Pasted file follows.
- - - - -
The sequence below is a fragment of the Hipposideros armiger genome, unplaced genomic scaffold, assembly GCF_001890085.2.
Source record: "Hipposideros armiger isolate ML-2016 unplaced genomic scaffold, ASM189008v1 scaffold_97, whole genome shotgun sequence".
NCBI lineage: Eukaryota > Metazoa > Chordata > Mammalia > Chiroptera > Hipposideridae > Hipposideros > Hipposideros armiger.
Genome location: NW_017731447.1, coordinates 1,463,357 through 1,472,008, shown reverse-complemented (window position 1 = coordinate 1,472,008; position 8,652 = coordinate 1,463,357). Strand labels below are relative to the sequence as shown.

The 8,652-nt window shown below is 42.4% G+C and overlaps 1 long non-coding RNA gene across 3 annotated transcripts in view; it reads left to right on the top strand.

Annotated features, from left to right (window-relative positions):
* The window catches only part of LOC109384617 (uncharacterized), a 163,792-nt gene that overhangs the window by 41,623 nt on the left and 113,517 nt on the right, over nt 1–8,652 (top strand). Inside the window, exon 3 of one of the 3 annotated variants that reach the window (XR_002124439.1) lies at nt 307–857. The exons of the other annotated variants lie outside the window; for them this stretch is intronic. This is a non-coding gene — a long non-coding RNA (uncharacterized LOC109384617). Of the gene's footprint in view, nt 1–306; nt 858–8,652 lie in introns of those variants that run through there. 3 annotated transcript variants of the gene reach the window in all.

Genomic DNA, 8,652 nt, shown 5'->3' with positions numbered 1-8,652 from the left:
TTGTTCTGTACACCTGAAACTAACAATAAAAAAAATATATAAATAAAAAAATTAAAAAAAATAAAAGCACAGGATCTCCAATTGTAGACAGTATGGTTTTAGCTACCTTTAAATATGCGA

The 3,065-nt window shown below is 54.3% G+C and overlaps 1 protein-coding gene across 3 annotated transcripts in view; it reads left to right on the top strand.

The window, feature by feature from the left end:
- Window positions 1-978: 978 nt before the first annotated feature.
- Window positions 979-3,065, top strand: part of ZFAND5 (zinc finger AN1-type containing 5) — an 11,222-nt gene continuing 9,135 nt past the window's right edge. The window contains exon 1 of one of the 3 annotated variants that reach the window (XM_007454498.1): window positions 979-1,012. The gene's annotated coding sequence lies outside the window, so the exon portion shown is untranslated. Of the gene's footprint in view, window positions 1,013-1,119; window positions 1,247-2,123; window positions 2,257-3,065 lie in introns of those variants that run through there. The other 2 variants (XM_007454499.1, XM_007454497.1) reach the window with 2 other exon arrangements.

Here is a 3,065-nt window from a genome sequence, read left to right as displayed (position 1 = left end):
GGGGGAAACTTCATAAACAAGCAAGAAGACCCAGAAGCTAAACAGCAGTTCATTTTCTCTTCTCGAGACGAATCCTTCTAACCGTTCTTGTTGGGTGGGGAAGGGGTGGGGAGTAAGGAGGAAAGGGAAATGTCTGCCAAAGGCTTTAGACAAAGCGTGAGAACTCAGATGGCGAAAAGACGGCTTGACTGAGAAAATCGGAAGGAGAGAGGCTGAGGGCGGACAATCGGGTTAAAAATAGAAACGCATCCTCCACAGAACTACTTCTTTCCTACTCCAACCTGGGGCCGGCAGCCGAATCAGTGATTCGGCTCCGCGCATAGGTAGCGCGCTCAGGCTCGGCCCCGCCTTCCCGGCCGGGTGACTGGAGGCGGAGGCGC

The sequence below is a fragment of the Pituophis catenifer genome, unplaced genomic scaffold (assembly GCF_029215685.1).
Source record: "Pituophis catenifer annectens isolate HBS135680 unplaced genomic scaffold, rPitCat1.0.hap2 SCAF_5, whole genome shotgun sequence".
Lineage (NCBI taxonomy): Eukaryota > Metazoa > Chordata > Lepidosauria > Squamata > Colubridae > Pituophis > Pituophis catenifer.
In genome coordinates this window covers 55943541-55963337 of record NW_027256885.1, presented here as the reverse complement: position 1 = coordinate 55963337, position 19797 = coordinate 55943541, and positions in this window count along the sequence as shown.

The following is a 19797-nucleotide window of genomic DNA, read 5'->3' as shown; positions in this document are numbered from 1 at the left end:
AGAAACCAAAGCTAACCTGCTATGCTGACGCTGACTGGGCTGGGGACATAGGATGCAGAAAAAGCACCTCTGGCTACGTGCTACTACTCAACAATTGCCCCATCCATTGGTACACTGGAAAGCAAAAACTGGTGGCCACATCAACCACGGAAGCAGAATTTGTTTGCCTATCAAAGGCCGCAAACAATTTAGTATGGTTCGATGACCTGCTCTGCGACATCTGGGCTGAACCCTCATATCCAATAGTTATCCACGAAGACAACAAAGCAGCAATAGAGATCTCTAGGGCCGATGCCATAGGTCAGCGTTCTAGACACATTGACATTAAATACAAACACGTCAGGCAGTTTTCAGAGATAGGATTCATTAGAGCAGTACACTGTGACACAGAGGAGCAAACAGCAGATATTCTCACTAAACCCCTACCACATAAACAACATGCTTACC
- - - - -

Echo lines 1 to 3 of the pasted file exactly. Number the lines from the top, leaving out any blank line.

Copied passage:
The sequence below is a fragment of the Hipposideros armiger genome, unplaced genomic scaffold, assembly GCF_001890085.2.
Source record: "Hipposideros armiger isolate ML-2016 unplaced genomic scaffold, ASM189008v1 scaffold_97, whole genome shotgun sequence".
NCBI lineage: Eukaryota > Metazoa > Chordata > Mammalia > Chiroptera > Hipposideridae > Hipposideros > Hipposideros armiger.